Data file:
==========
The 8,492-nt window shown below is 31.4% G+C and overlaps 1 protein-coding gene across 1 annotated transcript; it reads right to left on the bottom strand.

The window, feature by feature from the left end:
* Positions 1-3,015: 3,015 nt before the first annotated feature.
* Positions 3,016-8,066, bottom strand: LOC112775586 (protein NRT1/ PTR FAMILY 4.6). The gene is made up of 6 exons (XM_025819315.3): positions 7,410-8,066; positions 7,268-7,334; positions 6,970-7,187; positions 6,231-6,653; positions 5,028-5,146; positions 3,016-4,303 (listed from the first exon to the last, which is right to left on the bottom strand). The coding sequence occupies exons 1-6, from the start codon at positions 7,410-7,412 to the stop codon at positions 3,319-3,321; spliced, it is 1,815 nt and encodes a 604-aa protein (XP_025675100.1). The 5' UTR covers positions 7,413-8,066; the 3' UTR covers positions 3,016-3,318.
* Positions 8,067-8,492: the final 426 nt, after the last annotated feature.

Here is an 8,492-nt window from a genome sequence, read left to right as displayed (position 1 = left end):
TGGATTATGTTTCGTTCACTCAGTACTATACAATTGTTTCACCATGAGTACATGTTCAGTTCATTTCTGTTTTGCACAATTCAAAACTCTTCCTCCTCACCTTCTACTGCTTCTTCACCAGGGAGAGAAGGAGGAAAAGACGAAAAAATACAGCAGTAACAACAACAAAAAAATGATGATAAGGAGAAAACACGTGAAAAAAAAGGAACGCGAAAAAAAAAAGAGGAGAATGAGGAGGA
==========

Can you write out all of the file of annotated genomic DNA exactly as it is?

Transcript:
The 8,492-nt window shown below is 31.4% G+C and overlaps 1 protein-coding gene across 1 annotated transcript; it reads right to left on the bottom strand.

The window, feature by feature from the left end:
* Positions 1-3,015: 3,015 nt before the first annotated feature.
* Positions 3,016-8,066, bottom strand: LOC112775586 (protein NRT1/ PTR FAMILY 4.6). The gene is made up of 6 exons (XM_025819315.3): positions 7,410-8,066; positions 7,268-7,334; positions 6,970-7,187; positions 6,231-6,653; positions 5,028-5,146; positions 3,016-4,303 (listed from the first exon to the last, which is right to left on the bottom strand). The coding sequence occupies exons 1-6, from the start codon at positions 7,410-7,412 to the stop codon at positions 3,319-3,321; spliced, it is 1,815 nt and encodes a 604-aa protein (XP_025675100.1). The 5' UTR covers positions 7,413-8,066; the 3' UTR covers positions 3,016-3,318.
* Positions 8,067-8,492: the final 426 nt, after the last annotated feature.

Here is an 8,492-nt window from a genome sequence, read left to right as displayed (position 1 = left end):
TGGATTATGTTTCGTTCACTCAGTACTATACAATTGTTTCACCATGAGTACATGTTCAGTTCATTTCTGTTTTGCACAATTCAAAACTCTTCCTCCTCACCTTCTACTGCTTCTTCACCAGGGAGAGAAGGAGGAAAAGACGAAAAAATACAGCAGTAACAACAACAAAAAAATGATGATAAGGAGAAAACACGTGAAAAAAAAGGAACGCGAAAAAAAAAAGAGGAGAATGAGGAGGA